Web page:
Positive Traits of a Healthy 90 Year Old Brain

lou-ruvo-brain-center1Planning on living into your 80s and 90s? If you also plan on having a good quality of life in your later decades, pay attention to these important traits of healthy seniors.

Backed by research from the Mayo Clinic Study of Aging, and the Cleveland Clinic Lou Ruvo Center for Brain Health, there are several common factors among “SuperAgers” that support health and a high quality of life into the 8th and 9th decades of life.

These successful health strategies are formed around four principles:

1. Stay Physically Active

 No, you don’t have to run a 10K every week. (But go ahead if you want to.) A moderate amount of daily exercise – 30 minutes to 45 minutes – is sufficient to support long term cognitive health.

Physical exercise is good for your brain for several reasons, including cardiovascular fitness – keeping your heart healthy is good for your brain. Regular physical exercise also stimulates the production of brain derived neurotrophic factor (BDNF), which helps the brain grow new neural connections.

2. Keep Learning – New Skills and New Challenges

Neuroplasticity is the biological method for how the brain responds to its environment – learning the skills and adaptive behavior necessary to survive and thrive.

Choosing to learn some challenging new skills kicks neuroplasticity into high gear – for example, learning a second language increases cognitive reserve and flexibility. The Mayo Clinic study also shows that later life computer/tablet use, and artistic endeavours are protective for brain health.

In addition, curiosity and creativity often go hand in hand – curiosity is the spark that can drive creative learning. Curiosity “primes” the brain to learn new information, even if some of the information isn’t all that interesting to the learner.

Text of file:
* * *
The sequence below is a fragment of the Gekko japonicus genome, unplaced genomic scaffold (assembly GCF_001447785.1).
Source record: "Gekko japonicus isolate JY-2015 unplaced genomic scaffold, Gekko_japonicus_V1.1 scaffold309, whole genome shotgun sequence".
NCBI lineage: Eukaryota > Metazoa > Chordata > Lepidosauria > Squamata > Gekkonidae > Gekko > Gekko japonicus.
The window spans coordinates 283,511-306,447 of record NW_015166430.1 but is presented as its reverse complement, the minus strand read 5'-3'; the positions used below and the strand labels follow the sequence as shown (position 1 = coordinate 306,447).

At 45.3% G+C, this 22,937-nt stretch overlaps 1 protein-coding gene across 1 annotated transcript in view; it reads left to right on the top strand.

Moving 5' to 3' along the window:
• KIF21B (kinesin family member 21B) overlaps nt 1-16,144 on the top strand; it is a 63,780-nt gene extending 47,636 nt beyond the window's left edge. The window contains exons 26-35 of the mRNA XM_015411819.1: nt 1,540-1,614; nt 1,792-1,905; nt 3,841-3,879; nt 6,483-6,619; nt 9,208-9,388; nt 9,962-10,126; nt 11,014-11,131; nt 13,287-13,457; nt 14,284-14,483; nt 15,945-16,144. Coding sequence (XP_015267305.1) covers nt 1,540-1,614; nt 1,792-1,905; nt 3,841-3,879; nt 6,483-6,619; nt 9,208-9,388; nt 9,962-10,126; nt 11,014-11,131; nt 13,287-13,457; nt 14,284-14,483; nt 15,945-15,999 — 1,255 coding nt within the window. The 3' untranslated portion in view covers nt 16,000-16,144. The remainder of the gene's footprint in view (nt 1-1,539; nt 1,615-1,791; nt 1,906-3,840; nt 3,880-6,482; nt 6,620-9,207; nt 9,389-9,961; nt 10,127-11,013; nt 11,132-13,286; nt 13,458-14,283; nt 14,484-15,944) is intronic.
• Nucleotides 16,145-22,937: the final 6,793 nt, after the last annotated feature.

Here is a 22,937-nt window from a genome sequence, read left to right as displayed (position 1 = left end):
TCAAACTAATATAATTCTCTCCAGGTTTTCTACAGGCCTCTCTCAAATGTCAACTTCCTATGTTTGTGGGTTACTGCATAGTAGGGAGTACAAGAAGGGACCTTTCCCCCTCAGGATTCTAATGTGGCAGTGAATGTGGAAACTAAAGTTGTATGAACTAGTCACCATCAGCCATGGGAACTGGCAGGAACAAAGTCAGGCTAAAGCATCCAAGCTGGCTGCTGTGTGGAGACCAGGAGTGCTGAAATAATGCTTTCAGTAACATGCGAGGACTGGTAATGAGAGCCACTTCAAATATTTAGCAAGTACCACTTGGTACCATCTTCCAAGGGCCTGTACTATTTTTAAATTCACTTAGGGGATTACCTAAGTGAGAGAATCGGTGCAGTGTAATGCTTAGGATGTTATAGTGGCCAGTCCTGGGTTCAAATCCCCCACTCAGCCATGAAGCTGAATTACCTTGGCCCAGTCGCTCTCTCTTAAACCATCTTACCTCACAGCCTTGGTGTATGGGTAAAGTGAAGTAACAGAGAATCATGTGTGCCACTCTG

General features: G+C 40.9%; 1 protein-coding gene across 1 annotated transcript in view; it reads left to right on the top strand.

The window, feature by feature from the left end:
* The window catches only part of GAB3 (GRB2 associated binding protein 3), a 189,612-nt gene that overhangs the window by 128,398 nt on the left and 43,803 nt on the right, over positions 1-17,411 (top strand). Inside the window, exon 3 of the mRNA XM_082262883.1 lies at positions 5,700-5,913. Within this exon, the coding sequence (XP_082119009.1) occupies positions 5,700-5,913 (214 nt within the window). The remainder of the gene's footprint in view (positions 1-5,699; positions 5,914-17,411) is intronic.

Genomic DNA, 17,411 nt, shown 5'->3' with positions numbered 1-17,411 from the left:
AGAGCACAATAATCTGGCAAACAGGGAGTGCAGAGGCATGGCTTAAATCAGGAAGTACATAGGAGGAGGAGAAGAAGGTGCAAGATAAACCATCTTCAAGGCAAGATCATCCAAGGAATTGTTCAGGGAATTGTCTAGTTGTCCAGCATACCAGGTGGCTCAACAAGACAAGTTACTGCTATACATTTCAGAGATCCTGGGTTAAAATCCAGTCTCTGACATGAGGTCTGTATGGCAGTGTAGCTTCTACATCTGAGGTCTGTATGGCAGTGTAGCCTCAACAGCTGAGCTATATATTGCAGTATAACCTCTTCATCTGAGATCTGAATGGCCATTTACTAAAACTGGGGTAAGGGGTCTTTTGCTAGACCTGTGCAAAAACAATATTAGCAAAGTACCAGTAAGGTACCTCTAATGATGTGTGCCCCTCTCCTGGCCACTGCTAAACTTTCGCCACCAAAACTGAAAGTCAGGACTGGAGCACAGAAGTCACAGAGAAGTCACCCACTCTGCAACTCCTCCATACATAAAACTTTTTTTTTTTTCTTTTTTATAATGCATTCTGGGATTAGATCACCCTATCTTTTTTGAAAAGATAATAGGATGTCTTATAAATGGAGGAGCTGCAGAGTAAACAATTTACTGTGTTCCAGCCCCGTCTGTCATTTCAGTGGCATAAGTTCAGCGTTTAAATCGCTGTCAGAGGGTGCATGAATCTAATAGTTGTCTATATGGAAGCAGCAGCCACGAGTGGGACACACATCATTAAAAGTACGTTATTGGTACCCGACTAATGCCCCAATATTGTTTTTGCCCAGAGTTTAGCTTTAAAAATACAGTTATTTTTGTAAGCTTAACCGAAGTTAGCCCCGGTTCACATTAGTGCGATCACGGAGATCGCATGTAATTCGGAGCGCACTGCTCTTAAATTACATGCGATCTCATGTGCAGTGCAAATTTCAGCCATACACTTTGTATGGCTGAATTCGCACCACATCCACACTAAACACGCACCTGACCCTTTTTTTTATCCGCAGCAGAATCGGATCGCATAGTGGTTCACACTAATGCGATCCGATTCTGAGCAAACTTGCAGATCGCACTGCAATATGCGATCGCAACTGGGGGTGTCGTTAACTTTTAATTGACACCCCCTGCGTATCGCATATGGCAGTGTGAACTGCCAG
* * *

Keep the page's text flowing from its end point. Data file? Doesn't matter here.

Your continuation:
3. Avoid or Manage the “Big 4” Chronic Health Conditions

hypertension2Hypertension (high blood pressure), high cholesterol, diabetes type 2, and cardiovascular disease are the four health villains that can wreck a person’s physical health and brain health.

Uncontrolled hypertension and high cholesterol in midlife are linked to a higher risk of dementia. Fortunately, several studies have also shown that actively managing these conditions (with exercise, diet changes, and medications) can reduce the risk of dementia down to the level of people without these conditions.

Diabetes rates are skyrocketing due to the high sugar content in typical western “fast food” diets. There is a strong and consistent link between diabetes type 2 and Alzheimer’s dementia. The best defense against diabetes is a consistently healthy diet (Mediterranean or DASH diet): choose fish, lean chicken, whole grains, fresh fruits & vegetables on the daily menu. Avoid sugar from soda, processed foods and breads.

4. Stay Socially Connected and Engaged

A common characteristic of SuperAgers is emotional resiliency – the ability to bounce back from personal tragedies. While part of this ability relies on internal resiliency, having a strong social support network is also key.

healthy-seniors-social1Conversely, social isolation, chronic stress and depression can negatively affect brain health.

Another important key to emotional resiliency is the appreciation of humor. Humor activates the brain’s reward circuits, and also enhances the body’s immune system response – laughter can lower stress levels, which in turn can improve immune system functioning.

Try the Healthy Brain Test to learn more about healthy aging.

Top photo from the Lou Ruvo Center for Brain Health in Las Vegas, Nevada.